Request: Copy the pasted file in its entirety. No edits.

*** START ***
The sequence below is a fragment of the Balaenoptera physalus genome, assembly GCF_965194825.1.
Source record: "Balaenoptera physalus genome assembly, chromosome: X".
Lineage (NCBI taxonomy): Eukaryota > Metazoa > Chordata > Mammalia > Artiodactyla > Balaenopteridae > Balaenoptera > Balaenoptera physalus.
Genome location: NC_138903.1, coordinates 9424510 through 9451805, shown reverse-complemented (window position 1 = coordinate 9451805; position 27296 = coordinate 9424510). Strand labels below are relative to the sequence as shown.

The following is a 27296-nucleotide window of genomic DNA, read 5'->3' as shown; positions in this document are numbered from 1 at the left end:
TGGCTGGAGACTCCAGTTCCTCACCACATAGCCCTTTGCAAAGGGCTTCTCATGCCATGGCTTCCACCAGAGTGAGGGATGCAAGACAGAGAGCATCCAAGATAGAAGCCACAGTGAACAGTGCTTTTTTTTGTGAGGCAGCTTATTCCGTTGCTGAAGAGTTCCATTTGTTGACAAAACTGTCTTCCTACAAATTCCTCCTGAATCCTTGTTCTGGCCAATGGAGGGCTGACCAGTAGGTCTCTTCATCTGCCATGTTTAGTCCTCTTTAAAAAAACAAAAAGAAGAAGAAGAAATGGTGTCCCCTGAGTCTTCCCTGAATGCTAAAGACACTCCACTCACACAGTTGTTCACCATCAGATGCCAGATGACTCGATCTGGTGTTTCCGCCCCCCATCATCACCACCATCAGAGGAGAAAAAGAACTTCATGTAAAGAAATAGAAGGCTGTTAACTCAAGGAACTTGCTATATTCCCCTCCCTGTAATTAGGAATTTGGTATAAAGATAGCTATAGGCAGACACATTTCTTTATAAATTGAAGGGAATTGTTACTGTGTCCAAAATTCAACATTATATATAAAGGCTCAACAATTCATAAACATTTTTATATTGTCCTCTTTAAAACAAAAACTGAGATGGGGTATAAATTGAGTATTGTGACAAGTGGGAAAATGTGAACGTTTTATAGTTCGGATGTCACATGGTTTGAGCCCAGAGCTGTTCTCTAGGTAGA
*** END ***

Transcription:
The sequence below is a fragment of the Balaenoptera physalus genome, assembly GCF_965194825.1.
Source record: "Balaenoptera physalus genome assembly, chromosome: X".
Lineage (NCBI taxonomy): Eukaryota > Metazoa > Chordata > Mammalia > Artiodactyla > Balaenopteridae > Balaenoptera > Balaenoptera physalus.
Genome location: NC_138903.1, coordinates 9424510 through 9451805, shown reverse-complemented (window position 1 = coordinate 9451805; position 27296 = coordinate 9424510). Strand labels below are relative to the sequence as shown.

The following is a 27296-nucleotide window of genomic DNA, read 5'->3' as shown; positions in this document are numbered from 1 at the left end:
TGGCTGGAGACTCCAGTTCCTCACCACATAGCCCTTTGCAAAGGGCTTCTCATGCCATGGCTTCCACCAGAGTGAGGGATGCAAGACAGAGAGCATCCAAGATAGAAGCCACAGTGAACAGTGCTTTTTTTTGTGAGGCAGCTTATTCCGTTGCTGAAGAGTTCCATTTGTTGACAAAACTGTCTTCCTACAAATTCCTCCTGAATCCTTGTTCTGGCCAATGGAGGGCTGACCAGTAGGTCTCTTCATCTGCCATGTTTAGTCCTCTTTAAAAAAACAAAAAGAAGAAGAAGAAATGGTGTCCCCTGAGTCTTCCCTGAATGCTAAAGACACTCCACTCACACAGTTGTTCACCATCAGATGCCAGATGACTCGATCTGGTGTTTCCGCCCCCCATCATCACCACCATCAGAGGAGAAAAAGAACTTCATGTAAAGAAATAGAAGGCTGTTAACTCAAGGAACTTGCTATATTCCCCTCCCTGTAATTAGGAATTTGGTATAAAGATAGCTATAGGCAGACACATTTCTTTATAAATTGAAGGGAATTGTTACTGTGTCCAAAATTCAACATTATATATAAAGGCTCAACAATTCATAAACATTTTTATATTGTCCTCTTTAAAACAAAAACTGAGATGGGGTATAAATTGAGTATTGTGACAAGTGGGAAAATGTGAACGTTTTATAGTTCGGATGTCACATGGTTTGAGCCCAGAGCTGTTCTCTAGGTAGA